So, back on 4/20 we linked to the post by Sam Harper and Adam Palayew shooting down a silly article, published in JAMA and publicized around the world, that claimed excess road deaths on 4/20 (“cannabis day”).
I googled the authors of that silly JAMA paper and found that one of them, Dr. Donald Redelmeier, was featured in a New York Times article from 2010, where he’s referred to as “perhaps the leading debunker of preconceived notions in the medical world.”
Kind of ironic that he’s called a “debunker,” considering that his work needed to be debunked.
Anyway, here’s how that NYT article begins:
Presidential elections can be fatal.
Win an Academy Award and you’re likely to live longer than had you been a runner-up.
Interview for medical school on a rainy day, and your chances of being selected could fall.
Such are some of the surprising findings of Dr. Donald A. Redelmeier, a physician-researcher and perhaps the leading debunker of preconceived notions in the medical world.
In his 20 years as a researcher, first at Stanford University, now at the University of Toronto, Dr. Redelmeier, 50, has applied scientific rigor to topics that in lesser hands might have been dismissed as quirky and iconoclastic. In doing so, his work has shattered myths and revealed some deep truths about the predictors of longevity, the organization of health care and the workings of the medical mind.
OK, let me be clear. Wacky ideas are fine. Some of the ideas might be wrong, and that’s ok. Science needs its careful researchers and also its eccentrics. I have no problem with that, nor do I have problems with journals publishing speculations.
Here are the three problems I have with the above news article:
1. “Scientific rigor.”
2. “Shattered myths.”
3. “Deep truths.”
Let me go through these things one at a time.
1. This work is not scientifically rigorous. Check out Harper and Palayew for more on this. Yes, it’s possible that Redelmeier’s work was rigorous in the past and now he’s switched to non-rigorous work, but I doubt it.
2. The news article does not mention any myths that were shattered. I have no idea what they’re talking about.
3. What are the “deep truths”? That medical school interviews are different on rainy days??
First of all, it’s an open question which of these claims are “truths” in the sense of being at all applicable to the wider world beyond what particular datasets this guy was studying. Second, the only way you can possibly characterize these claims, if true, as “deep,” is if they reveal some general insight about human nature. But in what sense does a grab-bag of data patterns represent depth?
“He’ll go totally against intuition, and come up with a beautiful finding,” said Eldar Shafir, a professor of psychology and public affairs at Princeton University who has worked with Dr. Redelmeier on research into medical decision-making.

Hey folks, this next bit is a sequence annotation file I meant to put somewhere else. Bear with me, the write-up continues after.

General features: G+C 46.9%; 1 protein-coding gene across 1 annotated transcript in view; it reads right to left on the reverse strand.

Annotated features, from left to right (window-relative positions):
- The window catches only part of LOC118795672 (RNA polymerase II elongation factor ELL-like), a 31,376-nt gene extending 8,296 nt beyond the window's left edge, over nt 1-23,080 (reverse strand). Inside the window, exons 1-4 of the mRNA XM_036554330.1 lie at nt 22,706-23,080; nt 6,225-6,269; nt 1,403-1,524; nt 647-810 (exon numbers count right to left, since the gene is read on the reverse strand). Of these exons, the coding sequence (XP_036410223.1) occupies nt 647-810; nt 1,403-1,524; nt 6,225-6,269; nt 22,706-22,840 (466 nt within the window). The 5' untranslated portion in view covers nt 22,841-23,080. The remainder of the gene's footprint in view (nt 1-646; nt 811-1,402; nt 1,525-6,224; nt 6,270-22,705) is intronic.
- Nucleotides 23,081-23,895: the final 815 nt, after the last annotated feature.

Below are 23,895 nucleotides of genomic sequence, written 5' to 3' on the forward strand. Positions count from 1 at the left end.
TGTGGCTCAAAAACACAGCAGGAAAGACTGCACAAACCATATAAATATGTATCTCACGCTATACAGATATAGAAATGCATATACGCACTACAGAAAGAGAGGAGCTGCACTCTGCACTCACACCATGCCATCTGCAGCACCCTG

I’m not sure how Redelmeier’s claims go “totally against intuition”—all of them have convenient stories attached—but, setting that aside, my point here is the problem with the traditional heroic mode of science reporting, the kind of thing we’re familiar with from Ted talks and the Edge foundation.
The scientist-as-hero narrative seems to me to be a disaster, and I think we need something new. Indeed, lots has changed since 2010, and I’d like to think that a modern version of this science reporting would show a bit more skepticism.
Why do I write about this?
The reason I write about this is not to pick on some doctor in Toronto who has a sideline in writing amusing noise-mining epidemiology papers. As I’ve said many times, I have no problem with journals publishing papers on 4/20 Day, or ESP, air rage, himmicanes, etc. (I have more problem with that paper on homicides and NRA conventions because it had political content so it wasn’t just a harmless feature story.) But there is a problem in that similar statistical fallacies arise in more serious medical research. So it’s interesting to break down this particular news story and see how it presses all the “scientist as hero” buttons. We can do better now, and that’s great.
And I can’t blame Redelmeier for the fact that he made statistics errors and got hyped in the newspaper. We all make statistics errors, and we don’t control what is written about us. I’am concerned that “scientist as hero” treatment can encourage a lack of self-questioning, and that’s too bad.
P.S. To her credit, Katie Hafner, author of that news article, does present a dissenting view:
Professor Tibshirani, for instance, has reservations about some of Dr. Redelmeier’s choices, and declined to collaborate on the Academy Awards study.
“I honestly thought it was frivolous, and we’ve argued about it,” Professor Tibshirani said. He also questioned the Election Day research. “Of course there’s more traffic, so it seemed self-evident,“ he said.
The article continues:
That perspective amuses rather than offends Dr. Redelmeier.
Dude could be a little less amused, a little more willing to realize he could be on the wrong track with a lot of his research.